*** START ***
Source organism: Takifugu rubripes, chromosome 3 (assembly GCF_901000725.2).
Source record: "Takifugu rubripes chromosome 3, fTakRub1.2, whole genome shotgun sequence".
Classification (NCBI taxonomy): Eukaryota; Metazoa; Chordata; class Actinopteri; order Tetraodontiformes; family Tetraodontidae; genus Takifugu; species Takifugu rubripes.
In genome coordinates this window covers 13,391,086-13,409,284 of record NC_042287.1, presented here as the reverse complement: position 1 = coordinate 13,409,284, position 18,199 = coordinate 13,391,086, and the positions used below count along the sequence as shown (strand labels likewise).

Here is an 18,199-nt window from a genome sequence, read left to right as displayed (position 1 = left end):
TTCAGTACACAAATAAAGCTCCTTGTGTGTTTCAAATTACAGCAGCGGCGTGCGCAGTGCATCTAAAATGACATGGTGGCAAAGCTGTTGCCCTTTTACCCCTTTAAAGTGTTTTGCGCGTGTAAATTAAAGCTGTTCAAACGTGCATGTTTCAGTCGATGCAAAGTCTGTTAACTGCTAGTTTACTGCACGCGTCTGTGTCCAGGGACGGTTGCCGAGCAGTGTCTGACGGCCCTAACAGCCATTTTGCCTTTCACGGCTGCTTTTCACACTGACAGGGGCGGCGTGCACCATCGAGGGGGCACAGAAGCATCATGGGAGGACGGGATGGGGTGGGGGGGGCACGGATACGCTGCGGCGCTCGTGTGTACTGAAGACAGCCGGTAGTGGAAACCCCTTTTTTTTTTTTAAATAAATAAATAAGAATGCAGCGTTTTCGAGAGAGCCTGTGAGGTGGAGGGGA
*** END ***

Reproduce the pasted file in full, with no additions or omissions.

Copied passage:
Source organism: Takifugu rubripes, chromosome 3 (assembly GCF_901000725.2).
Source record: "Takifugu rubripes chromosome 3, fTakRub1.2, whole genome shotgun sequence".
Classification (NCBI taxonomy): Eukaryota; Metazoa; Chordata; class Actinopteri; order Tetraodontiformes; family Tetraodontidae; genus Takifugu; species Takifugu rubripes.
In genome coordinates this window covers 13,391,086-13,409,284 of record NC_042287.1, presented here as the reverse complement: position 1 = coordinate 13,409,284, position 18,199 = coordinate 13,391,086, and the positions used below count along the sequence as shown (strand labels likewise).

Here is an 18,199-nt window from a genome sequence, read left to right as displayed (position 1 = left end):
TTCAGTACACAAATAAAGCTCCTTGTGTGTTTCAAATTACAGCAGCGGCGTGCGCAGTGCATCTAAAATGACATGGTGGCAAAGCTGTTGCCCTTTTACCCCTTTAAAGTGTTTTGCGCGTGTAAATTAAAGCTGTTCAAACGTGCATGTTTCAGTCGATGCAAAGTCTGTTAACTGCTAGTTTACTGCACGCGTCTGTGTCCAGGGACGGTTGCCGAGCAGTGTCTGACGGCCCTAACAGCCATTTTGCCTTTCACGGCTGCTTTTCACACTGACAGGGGCGGCGTGCACCATCGAGGGGGCACAGAAGCATCATGGGAGGACGGGATGGGGTGGGGGGGGCACGGATACGCTGCGGCGCTCGTGTGTACTGAAGACAGCCGGTAGTGGAAACCCCTTTTTTTTTTTTAAATAAATAAATAAGAATGCAGCGTTTTCGAGAGAGCCTGTGAGGTGGAGGGGA